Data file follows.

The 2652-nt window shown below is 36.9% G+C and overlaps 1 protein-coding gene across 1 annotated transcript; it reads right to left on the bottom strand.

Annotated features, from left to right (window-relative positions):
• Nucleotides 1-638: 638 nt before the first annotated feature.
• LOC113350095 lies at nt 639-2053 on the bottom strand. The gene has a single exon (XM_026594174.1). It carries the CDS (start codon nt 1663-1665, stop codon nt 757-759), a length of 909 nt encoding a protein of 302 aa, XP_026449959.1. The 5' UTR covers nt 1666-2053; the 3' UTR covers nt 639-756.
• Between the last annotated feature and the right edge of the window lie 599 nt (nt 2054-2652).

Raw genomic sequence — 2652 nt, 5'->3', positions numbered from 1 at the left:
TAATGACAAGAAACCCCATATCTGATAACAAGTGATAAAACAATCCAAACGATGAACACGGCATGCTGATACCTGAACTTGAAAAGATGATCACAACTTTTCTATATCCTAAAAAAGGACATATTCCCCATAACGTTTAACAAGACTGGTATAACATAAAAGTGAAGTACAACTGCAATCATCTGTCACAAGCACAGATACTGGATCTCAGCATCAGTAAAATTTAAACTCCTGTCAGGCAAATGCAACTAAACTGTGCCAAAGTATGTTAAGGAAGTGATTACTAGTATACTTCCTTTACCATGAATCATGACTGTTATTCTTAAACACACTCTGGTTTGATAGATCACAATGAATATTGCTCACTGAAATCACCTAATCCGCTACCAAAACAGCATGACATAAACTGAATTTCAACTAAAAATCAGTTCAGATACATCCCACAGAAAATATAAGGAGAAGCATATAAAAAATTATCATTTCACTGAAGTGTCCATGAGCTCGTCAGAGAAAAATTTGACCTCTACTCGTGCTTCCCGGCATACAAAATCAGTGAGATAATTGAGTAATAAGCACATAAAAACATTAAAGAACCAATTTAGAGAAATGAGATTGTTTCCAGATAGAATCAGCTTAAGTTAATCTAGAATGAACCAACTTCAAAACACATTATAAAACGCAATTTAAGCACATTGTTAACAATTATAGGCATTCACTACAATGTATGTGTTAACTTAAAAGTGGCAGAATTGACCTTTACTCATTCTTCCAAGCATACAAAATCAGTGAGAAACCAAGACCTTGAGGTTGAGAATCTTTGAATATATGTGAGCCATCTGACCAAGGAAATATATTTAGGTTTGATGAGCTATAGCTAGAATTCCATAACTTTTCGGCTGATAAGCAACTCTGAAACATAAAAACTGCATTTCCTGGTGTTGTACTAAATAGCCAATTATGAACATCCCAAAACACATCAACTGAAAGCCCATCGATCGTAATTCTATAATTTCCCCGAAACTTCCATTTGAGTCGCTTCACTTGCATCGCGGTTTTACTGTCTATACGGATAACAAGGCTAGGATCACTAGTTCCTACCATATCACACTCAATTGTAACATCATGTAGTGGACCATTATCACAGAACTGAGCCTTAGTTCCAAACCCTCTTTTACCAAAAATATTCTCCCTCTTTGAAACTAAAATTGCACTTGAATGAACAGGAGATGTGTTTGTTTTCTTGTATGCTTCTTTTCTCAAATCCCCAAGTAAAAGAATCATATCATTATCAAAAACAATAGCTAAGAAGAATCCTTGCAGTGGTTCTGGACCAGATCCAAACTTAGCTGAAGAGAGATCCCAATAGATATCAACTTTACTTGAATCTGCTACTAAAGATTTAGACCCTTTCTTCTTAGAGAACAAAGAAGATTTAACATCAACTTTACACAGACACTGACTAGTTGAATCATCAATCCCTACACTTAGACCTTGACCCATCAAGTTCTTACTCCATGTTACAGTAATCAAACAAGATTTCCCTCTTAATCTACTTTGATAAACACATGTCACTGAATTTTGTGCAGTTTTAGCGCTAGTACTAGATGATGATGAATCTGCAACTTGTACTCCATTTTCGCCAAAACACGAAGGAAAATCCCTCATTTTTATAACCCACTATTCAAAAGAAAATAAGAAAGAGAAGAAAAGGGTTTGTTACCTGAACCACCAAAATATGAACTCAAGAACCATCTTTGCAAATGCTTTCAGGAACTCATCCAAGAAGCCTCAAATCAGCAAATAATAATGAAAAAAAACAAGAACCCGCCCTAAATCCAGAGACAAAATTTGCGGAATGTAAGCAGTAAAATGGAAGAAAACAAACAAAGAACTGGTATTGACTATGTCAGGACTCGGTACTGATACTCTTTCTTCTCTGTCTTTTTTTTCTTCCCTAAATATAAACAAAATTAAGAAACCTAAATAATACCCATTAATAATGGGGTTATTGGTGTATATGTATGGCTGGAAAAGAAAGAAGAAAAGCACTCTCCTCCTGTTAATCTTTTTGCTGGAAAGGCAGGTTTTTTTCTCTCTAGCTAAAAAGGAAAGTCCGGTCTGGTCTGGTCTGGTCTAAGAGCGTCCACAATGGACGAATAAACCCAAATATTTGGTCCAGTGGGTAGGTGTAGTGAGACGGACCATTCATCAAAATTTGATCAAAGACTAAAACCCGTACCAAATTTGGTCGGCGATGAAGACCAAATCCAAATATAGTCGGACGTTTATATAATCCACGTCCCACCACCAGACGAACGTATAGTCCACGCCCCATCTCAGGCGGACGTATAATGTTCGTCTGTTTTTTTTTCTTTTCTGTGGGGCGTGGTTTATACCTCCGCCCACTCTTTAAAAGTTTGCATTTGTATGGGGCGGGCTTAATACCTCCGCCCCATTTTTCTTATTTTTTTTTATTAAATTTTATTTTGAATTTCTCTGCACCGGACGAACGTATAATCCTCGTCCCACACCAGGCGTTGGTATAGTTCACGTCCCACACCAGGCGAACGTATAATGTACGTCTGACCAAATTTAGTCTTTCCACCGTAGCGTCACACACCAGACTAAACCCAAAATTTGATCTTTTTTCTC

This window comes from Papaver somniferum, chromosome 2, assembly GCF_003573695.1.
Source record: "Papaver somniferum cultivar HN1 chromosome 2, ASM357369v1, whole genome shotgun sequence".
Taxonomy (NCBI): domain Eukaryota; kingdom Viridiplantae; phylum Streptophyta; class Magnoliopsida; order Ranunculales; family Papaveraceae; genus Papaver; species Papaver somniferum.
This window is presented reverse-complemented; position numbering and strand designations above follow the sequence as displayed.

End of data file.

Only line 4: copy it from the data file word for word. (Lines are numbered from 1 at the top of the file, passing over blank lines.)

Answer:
• LOC113350095 lies at nt 639-2053 on the bottom strand. The gene has a single exon (XM_026594174.1). It carries the CDS (start codon nt 1663-1665, stop codon nt 757-759), a length of 909 nt encoding a protein of 302 aa, XP_026449959.1. The 5' UTR covers nt 1666-2053; the 3' UTR covers nt 639-756.